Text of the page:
Mortgage rates moved higher today after the Federal Reserve announced the first reduction in its purchases of Treasuries and MBS. The reduction in Treasuries hurts mortgage rates indirectly and the reduction in MBS (“mortgage-backed-securities”) hurt rates directly as these are the securities that mortgages ultimately turn into.
This is a big deal and it has a big effect on the interest rate landscape. But there is good news, or at least a silver lining. The negative effects on today’s rate sheets are far less severe than they might have been. Part of the reason may have to do with how the Fed delivered the message. While they are tapering asset purchases, they also noted that the Fed Funds rate would remain low well past the time that unemployment hit 6.5% (their initial threshold for considering raising short term rates).
While short term rates don’t have as much of an effect on mortgage rates as the asset purchases, they do help indirectly by keeping funding costs low for banks making loans. This helped the bond market (of which MBS are a part) avoid more abject damage from the news.
In addition, bond markets have simply been coming to terms with this eventuality for weeks and months–all the way back to May 2013. Especially in the month of November, and again after the December 6th report on Employment, interest rates did a lot to get into position for this potential Tapering announcement, and thus avoided a sharper spike when it actually came.
Almost miraculously, 4.625% remains the most prevalently quoted rate for ideal, conforming 30yr Fixed scenarios (best-execution).
Loan Originator Perspectives
“So the fed decided to taper today, cutting $10billion per month in bonds
starting in January. The market seemed to have priced that in as both
treasuries and MBS, after some volatility, have settled near where they
opened yesterday. Due to the volatility some lenders did reprice worse
today. If you floated into today, I would continue to do so and see
what tomorrow brings.” –Victor Burek, Open Mortgage
“The cat is officially out of the bag. The slow, but steady improvement
in the labor market and economy was enough to justify a decision to
start a reduction in the MBS and TSY purchases by the Fed. The
reduction in each was small enough that it helped prevent a large sell
off many expected on an announcement of any “tapering.” Maybe this
gives some direction and a relative timetable to investor that were
curious about how and at what pace they would do this? All in all the
recent 2.8-2.9 range on the 10 year is still in play and the longer term
2.75-3.0 is very contained at this point. The trend is still not the
rate shoppers friend and I recommend locking any small bounce back or
improvements in pricing you see in the short term.” –Stephen Chizmadia, Mortgage Advisor, American Capital Home Loans
“Today’s Fed statement announced slight reductions in their MBS and
Treasury purchases in light of a healing economy. While the long term effects are still unclear, MBS’ immediate movement was fairly contained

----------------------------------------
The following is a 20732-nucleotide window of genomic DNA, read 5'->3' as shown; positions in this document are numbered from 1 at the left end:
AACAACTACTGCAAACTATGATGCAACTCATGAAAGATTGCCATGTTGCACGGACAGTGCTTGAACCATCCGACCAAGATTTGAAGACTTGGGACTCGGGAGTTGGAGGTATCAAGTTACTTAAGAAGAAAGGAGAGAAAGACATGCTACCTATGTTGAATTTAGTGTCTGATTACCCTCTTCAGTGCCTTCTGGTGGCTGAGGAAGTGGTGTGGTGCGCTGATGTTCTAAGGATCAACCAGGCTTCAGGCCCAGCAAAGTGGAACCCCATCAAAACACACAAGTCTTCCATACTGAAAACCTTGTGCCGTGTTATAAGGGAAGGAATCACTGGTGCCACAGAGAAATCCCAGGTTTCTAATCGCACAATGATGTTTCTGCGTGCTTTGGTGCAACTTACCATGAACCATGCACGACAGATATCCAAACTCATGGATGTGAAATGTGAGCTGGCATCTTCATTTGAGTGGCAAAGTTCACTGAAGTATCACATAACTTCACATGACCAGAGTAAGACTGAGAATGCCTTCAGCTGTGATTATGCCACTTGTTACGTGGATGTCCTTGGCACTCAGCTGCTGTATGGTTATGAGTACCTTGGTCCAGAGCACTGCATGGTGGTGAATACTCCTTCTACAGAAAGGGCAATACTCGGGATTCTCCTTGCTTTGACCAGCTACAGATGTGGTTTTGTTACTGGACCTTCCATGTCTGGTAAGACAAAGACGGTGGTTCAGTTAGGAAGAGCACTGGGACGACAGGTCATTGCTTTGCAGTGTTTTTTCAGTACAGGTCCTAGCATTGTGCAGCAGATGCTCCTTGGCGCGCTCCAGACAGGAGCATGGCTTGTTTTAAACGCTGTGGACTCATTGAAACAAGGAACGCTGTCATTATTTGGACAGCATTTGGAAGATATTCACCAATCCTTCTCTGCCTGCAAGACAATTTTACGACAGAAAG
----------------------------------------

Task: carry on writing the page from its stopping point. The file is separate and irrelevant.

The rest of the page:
towards slightly higher rates. Nice to see we didn’t suffer huge
losses, but apparent we’re still in a rising rate environment. Hard to
see much short term market motivation for lower rates.” –Ted Rood, Senior Originator, Wintrust Mortgage
“Locking yesterday was a good move, but even with Taper announced today,
rates aren’t taking off. Could have been worse so stay tuned. Stocks
like it which is a head scratcher.” –Mike Owens, VP of Mortgage Lending Guaranteed Rate, Inc.
Today’s Best-Execution Rates
- 30YR FIXED – 4.625%
- FHA/VA – 4.25%
- 15 YEAR FIXED – 3.5%
- 5 YEAR ARMS – 3.0-3.50% depending on the lender
Ongoing Lock/Float Considerations
- Uncertainty over the Fed’s bond-buying plans and Fiscal Policy has been making for a tough interest rate environment where we’re not seeing sustained improvement unless it’s a correction to even bigger deterioration.
- The Fed’s bond buying is the key consideration–not just the initial reduction (aka “tapering”), but the general pace of withdrawal. We’ve gone from tapering being a “sure thing” in September, to it being on hold until March 2014, and now December 2013 is increasingly possible after the most recent Employment report.
- Markets continue to be most interested in economic data and its suggestions about the longer term trajectory of the economy. This will shape expectations for Fed policy in the coming months, and thus inform the direction of interest rates.
- The stronger the data the more likely the Fed is seen as reducing asset purchases. Rates would rise under this scenario, but the Fed indicated its cognizance of high rates creating headwinds for the recovery, and this suggests they’ll attempt to keep the pace of rising rates moderate as long as inflation isn’t adversely affected.
- (As always, please keep in mind that our Best-Execution rate always pertains to a completely ideal scenario. There are many reasons a quoted rate may differ from our average rates, and in those cases, assuming you’re following along on a day to day basis, simply use the Best-Ex levels we quote as a baseline to track potential movement in your quoted rate).